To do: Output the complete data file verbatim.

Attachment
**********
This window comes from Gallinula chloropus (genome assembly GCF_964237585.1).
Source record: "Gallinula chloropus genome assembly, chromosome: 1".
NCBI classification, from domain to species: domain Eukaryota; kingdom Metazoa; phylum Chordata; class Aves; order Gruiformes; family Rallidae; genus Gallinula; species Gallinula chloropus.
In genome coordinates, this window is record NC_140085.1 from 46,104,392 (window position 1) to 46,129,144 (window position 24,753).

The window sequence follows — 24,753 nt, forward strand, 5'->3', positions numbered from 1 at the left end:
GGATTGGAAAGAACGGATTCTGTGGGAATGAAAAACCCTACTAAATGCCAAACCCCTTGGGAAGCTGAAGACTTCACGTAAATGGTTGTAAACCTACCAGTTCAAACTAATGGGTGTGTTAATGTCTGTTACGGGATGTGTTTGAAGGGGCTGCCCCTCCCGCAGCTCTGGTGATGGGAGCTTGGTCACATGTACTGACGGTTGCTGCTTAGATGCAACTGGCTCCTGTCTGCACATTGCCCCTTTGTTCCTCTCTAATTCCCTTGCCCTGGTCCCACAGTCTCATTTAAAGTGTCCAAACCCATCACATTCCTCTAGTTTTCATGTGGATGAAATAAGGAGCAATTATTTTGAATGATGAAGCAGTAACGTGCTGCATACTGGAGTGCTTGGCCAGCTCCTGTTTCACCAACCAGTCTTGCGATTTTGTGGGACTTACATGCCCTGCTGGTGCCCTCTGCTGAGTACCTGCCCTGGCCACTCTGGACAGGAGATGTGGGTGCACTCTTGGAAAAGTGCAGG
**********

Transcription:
This window comes from Gallinula chloropus (genome assembly GCF_964237585.1).
Source record: "Gallinula chloropus genome assembly, chromosome: 1".
NCBI classification, from domain to species: domain Eukaryota; kingdom Metazoa; phylum Chordata; class Aves; order Gruiformes; family Rallidae; genus Gallinula; species Gallinula chloropus.
In genome coordinates, this window is record NC_140085.1 from 46,104,392 (window position 1) to 46,129,144 (window position 24,753).

The window sequence follows — 24,753 nt, forward strand, 5'->3', positions numbered from 1 at the left end:
GGATTGGAAAGAACGGATTCTGTGGGAATGAAAAACCCTACTAAATGCCAAACCCCTTGGGAAGCTGAAGACTTCACGTAAATGGTTGTAAACCTACCAGTTCAAACTAATGGGTGTGTTAATGTCTGTTACGGGATGTGTTTGAAGGGGCTGCCCCTCCCGCAGCTCTGGTGATGGGAGCTTGGTCACATGTACTGACGGTTGCTGCTTAGATGCAACTGGCTCCTGTCTGCACATTGCCCCTTTGTTCCTCTCTAATTCCCTTGCCCTGGTCCCACAGTCTCATTTAAAGTGTCCAAACCCATCACATTCCTCTAGTTTTCATGTGGATGAAATAAGGAGCAATTATTTTGAATGATGAAGCAGTAACGTGCTGCATACTGGAGTGCTTGGCCAGCTCCTGTTTCACCAACCAGTCTTGCGATTTTGTGGGACTTACATGCCCTGCTGGTGCCCTCTGCTGAGTACCTGCCCTGGCCACTCTGGACAGGAGATGTGGGTGCACTCTTGGAAAAGTGCAGG